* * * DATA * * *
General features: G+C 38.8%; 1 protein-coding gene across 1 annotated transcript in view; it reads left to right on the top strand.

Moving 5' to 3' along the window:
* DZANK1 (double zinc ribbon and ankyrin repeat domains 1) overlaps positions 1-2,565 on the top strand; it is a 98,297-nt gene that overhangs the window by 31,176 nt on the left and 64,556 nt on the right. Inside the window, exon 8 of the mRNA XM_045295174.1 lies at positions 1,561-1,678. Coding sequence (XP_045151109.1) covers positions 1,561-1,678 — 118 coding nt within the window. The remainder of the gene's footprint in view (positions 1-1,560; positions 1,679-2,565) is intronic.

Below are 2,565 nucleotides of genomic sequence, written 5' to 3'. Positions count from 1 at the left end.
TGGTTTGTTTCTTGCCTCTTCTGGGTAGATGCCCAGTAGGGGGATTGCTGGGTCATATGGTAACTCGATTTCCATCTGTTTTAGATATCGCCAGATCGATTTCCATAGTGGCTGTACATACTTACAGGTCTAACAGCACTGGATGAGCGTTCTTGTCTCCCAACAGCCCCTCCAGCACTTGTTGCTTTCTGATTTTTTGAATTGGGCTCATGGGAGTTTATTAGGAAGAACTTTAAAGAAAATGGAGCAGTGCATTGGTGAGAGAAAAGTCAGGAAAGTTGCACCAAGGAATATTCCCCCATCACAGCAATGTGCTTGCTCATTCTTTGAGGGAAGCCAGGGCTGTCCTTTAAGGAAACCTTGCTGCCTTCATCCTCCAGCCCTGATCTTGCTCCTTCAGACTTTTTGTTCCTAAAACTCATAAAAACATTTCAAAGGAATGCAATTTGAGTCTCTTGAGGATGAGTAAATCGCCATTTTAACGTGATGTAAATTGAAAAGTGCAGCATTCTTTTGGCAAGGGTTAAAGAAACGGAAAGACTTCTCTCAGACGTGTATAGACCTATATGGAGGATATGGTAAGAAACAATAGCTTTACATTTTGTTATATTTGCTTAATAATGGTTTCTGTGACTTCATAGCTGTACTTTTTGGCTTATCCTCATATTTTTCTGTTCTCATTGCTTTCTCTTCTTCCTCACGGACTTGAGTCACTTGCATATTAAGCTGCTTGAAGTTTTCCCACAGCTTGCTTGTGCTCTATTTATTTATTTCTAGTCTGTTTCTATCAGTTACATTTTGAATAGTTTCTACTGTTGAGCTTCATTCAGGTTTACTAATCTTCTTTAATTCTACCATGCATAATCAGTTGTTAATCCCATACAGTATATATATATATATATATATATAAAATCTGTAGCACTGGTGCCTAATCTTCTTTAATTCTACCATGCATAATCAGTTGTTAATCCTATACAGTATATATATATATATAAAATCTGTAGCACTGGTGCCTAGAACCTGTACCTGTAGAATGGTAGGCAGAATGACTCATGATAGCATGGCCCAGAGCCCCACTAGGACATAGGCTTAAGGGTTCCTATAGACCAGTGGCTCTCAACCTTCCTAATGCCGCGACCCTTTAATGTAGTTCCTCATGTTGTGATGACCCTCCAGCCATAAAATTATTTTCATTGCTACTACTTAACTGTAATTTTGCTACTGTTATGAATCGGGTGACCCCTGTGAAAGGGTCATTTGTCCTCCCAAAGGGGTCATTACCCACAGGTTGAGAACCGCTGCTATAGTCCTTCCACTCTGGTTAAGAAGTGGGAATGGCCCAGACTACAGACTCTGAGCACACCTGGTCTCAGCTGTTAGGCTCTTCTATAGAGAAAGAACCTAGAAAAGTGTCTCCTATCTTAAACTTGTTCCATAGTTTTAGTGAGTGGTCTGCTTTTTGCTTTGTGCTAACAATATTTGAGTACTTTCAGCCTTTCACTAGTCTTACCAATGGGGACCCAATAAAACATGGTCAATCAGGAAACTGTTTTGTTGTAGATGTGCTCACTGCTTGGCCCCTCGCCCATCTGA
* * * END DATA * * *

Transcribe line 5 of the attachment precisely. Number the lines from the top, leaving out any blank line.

TGGTTTGTTTCTTGCCTCTTCTGGGTAGATGCCCAGTAGGGGGATTGCTGGGTCATATGGTAACTCGATTTCCATCTGTTTTAGATATCGCCAGATCGATTTCCATAGTGGCTGTACATACTTACAGGTCTAACAGCACTGGATGAGCGTTCTTGTCTCCCAACAGCCCCTCCAGCACTTGTTGCTTTCTGATTTTTTGAATTGGGCTCATGGGAGTTTATTAGGAAGAACTTTAAAGAAAATGGAGCAGTGCATTGGTGAGAGAAAAGTCAGGAAAGTTGCACCAAGGAATATTCCCCCATCACAGCAATGTGCTTGCTCATTCTTTGAGGGAAGCCAGGGCTGTCCTTTAAGGAAACCTTGCTGCCTTCATCCTCCAGCCCTGATCTTGCTCCTTCAGACTTTTTGTTCCTAAAACTCATAAAAACATTTCAAAGGAATGCAATTTGAGTCTCTTGAGGATGAGTAAATCGCCATTTTAACGTGATGTAAATTGAAAAGTGCAGCATTCTTTTGGCAAGGGTTAAAGAAACGGAAAGACTTCTCTCAGACGTGTATAGACCTATATGGAGGATATGGTAAGAAACAATAGCTTTACATTTTGTTATATTTGCTTAATAATGGTTTCTGTGACTTCATAGCTGTACTTTTTGGCTTATCCTCATATTTTTCTGTTCTCATTGCTTTCTCTTCTTCCTCACGGACTTGAGTCACTTGCATATTAAGCTGCTTGAAGTTTTCCCACAGCTTGCTTGTGCTCTATTTATTTATTTCTAGTCTGTTTCTATCAGTTACATTTTGAATAGTTTCTACTGTTGAGCTTCATTCAGGTTTACTAATCTTCTTTAATTCTACCATGCATAATCAGTTGTTAATCCCATACAGTATATATATATATATATATATATAAAATCTGTAGCACTGGTGCCTAATCTTCTTTAATTCTACCATGCATAATCAGTTGTTAATCCTATACAGTATATATATATATATAAAATCTGTAGCACTGGTGCCTAGAACCTGTACCTGTAGAATGGTAGGCAGAATGACTCATGATAGCATGGCCCAGAGCCCCACTAGGACATAGGCTTAAGGGTTCCTATAGACCAGTGGCTCTCAACCTTCCTAATGCCGCGACCCTTTAATGTAGTTCCTCATGTTGTGATGACCCTCCAGCCATAAAATTATTTTCATTGCTACTACTTAACTGTAATTTTGCTACTGTTATGAATCGGGTGACCCCTGTGAAAGGGTCATTTGTCCTCCCAAAGGGGTCATTACCCACAGGTTGAGAACCGCTGCTATAGTCCTTCCACTCTGGTTAAGAAGTGGGAATGGCCCAGACTACAGACTCTGAGCACACCTGGTCTCAGCTGTTAGGCTCTTCTATAGAGAAAGAACCTAGAAAAGTGTCTCCTATCTTAAACTTGTTCCATAGTTTTAGTGAGTGGTCTGCTTTTTGCTTTGTGCTAACAATATTTGAGTACTTTCAGCCTTTCACTAGTCTTACCAATGGGGACCCAATAAAACATGGTCAATCAGGAAACTGTTTTGTTGTAGATGTGCTCACTGCTTGGCCCCTCGCCCATCTGA